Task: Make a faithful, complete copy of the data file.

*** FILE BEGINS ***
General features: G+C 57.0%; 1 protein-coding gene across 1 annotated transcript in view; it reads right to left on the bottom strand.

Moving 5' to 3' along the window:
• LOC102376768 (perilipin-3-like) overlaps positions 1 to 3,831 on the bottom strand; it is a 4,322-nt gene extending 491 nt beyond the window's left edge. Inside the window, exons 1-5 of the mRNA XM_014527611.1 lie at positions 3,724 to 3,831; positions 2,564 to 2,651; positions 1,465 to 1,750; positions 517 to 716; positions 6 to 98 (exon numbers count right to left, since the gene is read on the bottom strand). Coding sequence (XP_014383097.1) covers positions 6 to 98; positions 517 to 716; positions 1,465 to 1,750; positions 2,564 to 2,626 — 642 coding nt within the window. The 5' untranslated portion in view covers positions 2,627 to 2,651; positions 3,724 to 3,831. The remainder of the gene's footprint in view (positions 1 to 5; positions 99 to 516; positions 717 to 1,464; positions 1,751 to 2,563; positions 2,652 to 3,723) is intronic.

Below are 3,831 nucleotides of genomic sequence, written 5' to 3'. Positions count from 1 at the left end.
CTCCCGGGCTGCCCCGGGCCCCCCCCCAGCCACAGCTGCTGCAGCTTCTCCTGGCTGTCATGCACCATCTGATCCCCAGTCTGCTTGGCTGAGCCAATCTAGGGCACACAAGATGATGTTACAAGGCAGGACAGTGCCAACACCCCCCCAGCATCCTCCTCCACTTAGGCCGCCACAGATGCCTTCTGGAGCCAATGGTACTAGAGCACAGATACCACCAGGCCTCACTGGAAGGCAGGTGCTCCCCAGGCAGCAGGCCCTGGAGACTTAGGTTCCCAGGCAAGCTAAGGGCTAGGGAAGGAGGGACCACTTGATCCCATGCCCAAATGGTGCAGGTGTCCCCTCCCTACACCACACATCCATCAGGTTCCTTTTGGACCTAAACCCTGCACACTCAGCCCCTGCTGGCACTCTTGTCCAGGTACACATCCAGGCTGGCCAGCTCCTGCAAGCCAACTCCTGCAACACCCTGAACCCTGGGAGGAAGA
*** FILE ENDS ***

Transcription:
General features: G+C 57.0%; 1 protein-coding gene across 1 annotated transcript in view; it reads right to left on the bottom strand.

Moving 5' to 3' along the window:
• LOC102376768 (perilipin-3-like) overlaps positions 1 to 3,831 on the bottom strand; it is a 4,322-nt gene extending 491 nt beyond the window's left edge. Inside the window, exons 1-5 of the mRNA XM_014527611.1 lie at positions 3,724 to 3,831; positions 2,564 to 2,651; positions 1,465 to 1,750; positions 517 to 716; positions 6 to 98 (exon numbers count right to left, since the gene is read on the bottom strand). Coding sequence (XP_014383097.1) covers positions 6 to 98; positions 517 to 716; positions 1,465 to 1,750; positions 2,564 to 2,626 — 642 coding nt within the window. The 5' untranslated portion in view covers positions 2,627 to 2,651; positions 3,724 to 3,831. The remainder of the gene's footprint in view (positions 1 to 5; positions 99 to 516; positions 717 to 1,464; positions 1,751 to 2,563; positions 2,652 to 3,723) is intronic.

Below are 3,831 nucleotides of genomic sequence, written 5' to 3'. Positions count from 1 at the left end.
CTCCCGGGCTGCCCCGGGCCCCCCCCCAGCCACAGCTGCTGCAGCTTCTCCTGGCTGTCATGCACCATCTGATCCCCAGTCTGCTTGGCTGAGCCAATCTAGGGCACACAAGATGATGTTACAAGGCAGGACAGTGCCAACACCCCCCCAGCATCCTCCTCCACTTAGGCCGCCACAGATGCCTTCTGGAGCCAATGGTACTAGAGCACAGATACCACCAGGCCTCACTGGAAGGCAGGTGCTCCCCAGGCAGCAGGCCCTGGAGACTTAGGTTCCCAGGCAAGCTAAGGGCTAGGGAAGGAGGGACCACTTGATCCCATGCCCAAATGGTGCAGGTGTCCCCTCCCTACACCACACATCCATCAGGTTCCTTTTGGACCTAAACCCTGCACACTCAGCCCCTGCTGGCACTCTTGTCCAGGTACACATCCAGGCTGGCCAGCTCCTGCAAGCCAACTCCTGCAACACCCTGAACCCTGGGAGGAAGA